Quote:
Patrick O'Connell Says Goodbye to Vogue
by Marc Karimzadeh

Posted Wednesday June 9, 2010
From WWD.COM

After 12 years, Patrick O' Connell, Vogue's director of communications, is leaving the magazine. He handed in his resignation last week, and is expected to stay on until a successor is named.

"It's been an incredible 12 years at the top of the game, and an experience I wouldn't trade for the world," O'Connell said. "It's just simply time for a personal change."

O'Connell has played an instrumental role as a spokesman for the magazine and its editor in chief, Anna Wintour, from the inception of the CFDA/Vogue Fashion Fund to the Costume Institute benefit, "The September Issue" documentary and thornier moments such as "The Devil Wears Prada" and "Front Row," the unauthorized biography on Wintour.

O' Connell will be looking to stay in communications in areas that encompass community relations, development work and corporate philanthropy.
wwd.com

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Last edited by Flashbang; 09-06-2010 at 12:01 PM.
 
15-06-2010
  87
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Some magazine news from Russia.

Quote:
Elle : the most popular fashion-magazine in Russia

As a result of recent research company TNS Russia monthly audience of the magazine ELLE in Russia reached 730,940 people, which is the highest among audiences of all fashion magazines in Russia (NRS-Russia, December 2009 - April 2010).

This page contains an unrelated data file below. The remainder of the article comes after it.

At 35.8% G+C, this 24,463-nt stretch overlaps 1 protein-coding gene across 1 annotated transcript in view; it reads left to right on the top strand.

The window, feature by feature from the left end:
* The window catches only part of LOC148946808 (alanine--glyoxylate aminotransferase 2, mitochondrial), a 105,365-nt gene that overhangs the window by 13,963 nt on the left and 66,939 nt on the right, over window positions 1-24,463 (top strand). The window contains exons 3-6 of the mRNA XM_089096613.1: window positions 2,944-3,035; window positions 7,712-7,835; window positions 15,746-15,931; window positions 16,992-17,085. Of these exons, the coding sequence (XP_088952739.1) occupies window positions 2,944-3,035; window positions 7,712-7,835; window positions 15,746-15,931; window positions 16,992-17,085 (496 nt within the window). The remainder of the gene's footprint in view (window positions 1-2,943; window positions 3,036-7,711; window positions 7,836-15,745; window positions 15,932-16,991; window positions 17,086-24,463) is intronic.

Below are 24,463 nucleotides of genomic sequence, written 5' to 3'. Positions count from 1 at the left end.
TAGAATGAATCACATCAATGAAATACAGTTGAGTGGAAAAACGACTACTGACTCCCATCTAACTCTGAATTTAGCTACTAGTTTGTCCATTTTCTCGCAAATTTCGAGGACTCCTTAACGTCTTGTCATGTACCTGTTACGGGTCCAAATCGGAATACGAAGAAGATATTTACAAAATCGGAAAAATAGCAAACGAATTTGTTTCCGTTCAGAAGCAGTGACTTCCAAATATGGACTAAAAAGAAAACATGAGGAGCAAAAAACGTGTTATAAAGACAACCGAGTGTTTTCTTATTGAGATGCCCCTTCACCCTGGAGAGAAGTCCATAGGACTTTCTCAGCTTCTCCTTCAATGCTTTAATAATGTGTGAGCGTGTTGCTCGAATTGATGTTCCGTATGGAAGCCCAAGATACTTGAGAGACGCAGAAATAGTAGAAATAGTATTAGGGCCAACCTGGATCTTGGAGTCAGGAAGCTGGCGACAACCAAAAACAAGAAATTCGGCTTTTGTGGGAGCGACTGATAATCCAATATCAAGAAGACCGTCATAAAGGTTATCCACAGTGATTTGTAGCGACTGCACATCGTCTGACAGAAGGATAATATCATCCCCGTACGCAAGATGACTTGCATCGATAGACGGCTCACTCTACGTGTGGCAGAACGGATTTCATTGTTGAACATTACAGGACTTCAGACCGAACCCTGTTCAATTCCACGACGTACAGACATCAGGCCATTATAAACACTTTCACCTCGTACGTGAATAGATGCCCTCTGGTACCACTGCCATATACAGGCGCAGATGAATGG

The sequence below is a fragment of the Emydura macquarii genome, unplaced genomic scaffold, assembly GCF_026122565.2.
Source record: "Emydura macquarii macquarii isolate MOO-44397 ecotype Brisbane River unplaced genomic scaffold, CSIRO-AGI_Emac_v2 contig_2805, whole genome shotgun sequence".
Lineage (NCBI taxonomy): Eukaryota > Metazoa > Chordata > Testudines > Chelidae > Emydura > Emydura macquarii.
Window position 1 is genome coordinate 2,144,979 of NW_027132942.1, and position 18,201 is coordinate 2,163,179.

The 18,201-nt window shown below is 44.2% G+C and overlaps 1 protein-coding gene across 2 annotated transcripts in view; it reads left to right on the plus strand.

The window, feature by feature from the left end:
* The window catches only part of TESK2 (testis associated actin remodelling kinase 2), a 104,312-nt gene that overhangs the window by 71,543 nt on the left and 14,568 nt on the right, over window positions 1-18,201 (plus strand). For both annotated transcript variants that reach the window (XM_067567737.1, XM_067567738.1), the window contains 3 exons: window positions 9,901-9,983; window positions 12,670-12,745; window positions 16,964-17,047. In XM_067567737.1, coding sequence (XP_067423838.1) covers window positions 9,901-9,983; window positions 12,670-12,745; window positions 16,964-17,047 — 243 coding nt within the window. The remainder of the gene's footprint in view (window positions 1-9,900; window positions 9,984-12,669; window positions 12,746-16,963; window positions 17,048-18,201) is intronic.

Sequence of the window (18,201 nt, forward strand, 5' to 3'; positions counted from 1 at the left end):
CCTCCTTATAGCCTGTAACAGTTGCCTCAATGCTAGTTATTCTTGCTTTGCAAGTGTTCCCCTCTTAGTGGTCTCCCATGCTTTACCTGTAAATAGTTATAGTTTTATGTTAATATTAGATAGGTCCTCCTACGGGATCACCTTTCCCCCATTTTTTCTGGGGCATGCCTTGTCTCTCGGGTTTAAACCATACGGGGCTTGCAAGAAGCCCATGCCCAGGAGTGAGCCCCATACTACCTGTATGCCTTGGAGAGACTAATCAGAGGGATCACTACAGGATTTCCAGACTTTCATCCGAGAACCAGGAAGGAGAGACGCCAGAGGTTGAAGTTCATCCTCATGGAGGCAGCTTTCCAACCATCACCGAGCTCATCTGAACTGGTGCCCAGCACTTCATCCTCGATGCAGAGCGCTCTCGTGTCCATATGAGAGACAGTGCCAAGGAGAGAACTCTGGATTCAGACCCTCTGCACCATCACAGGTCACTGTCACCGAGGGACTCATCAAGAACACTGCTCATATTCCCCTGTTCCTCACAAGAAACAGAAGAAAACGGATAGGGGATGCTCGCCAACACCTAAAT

Company executives and independent experts have attributed the rapid growth of the audience ELLE with the successful restart of the journal, its quality upgrading, and extensive advertising campaign, which ID HFS / IMG spends the autumn of last year.

"In just eight months the new team was able to completely transform ELLE magazine, make it a truly progressive and trendy, which proves the stable positive dynamics in readership over the past 3-wave measurements - says publishers of ELLE magazine Natalia Shkuleva. - But we're not going complacency. The changes continue to occur each month. Our fashion revolution has just begun! "

Thus, today ELLE was the leading fashion magazines in Moscow and in Russia. Most readers in Moscow (215,970 people). ELLE also prefer other players fashionable segment.

It is important to note that the growth audience ELLE by 19% much faster than the market average segment at 6%. Editorial changes in ELLE allow not only to successfully keep the interest of loyal readers, but also attract the audience before prefer other publications.

Second place : Vogue
Third place : Marie Claire
Fourth place : L'Officiel
Fifth place : Harper's Bazaar
glossy.ru

 
16-06-2010
  88
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Quote:
The Guardian
Is this the perfect magazine cover girl?
Glossy magazine editors agonise over who to put on the front. But they all know what really sells best

Imogen Fox
Wednesday 16 June 2010 20.00 BST

The perfect cover girl – Cheryl Cole. Photograph: David Fisher/Rex Features

Could it be that the vision of Cheryl Cole with tawny hair and wearing a pink and not-too-fashiony dress, in possession of a strong yet friendly gaze and medium- sized breasts, makes the most compelling case for a woman to part with £4? And is Victoria Beckham, walking purposefully in a non-black outfit with visible bag and shoes, reason enough to leave a newsagents £1.95 poorer? The editors of Vogue and Grazia respectively would guess as much.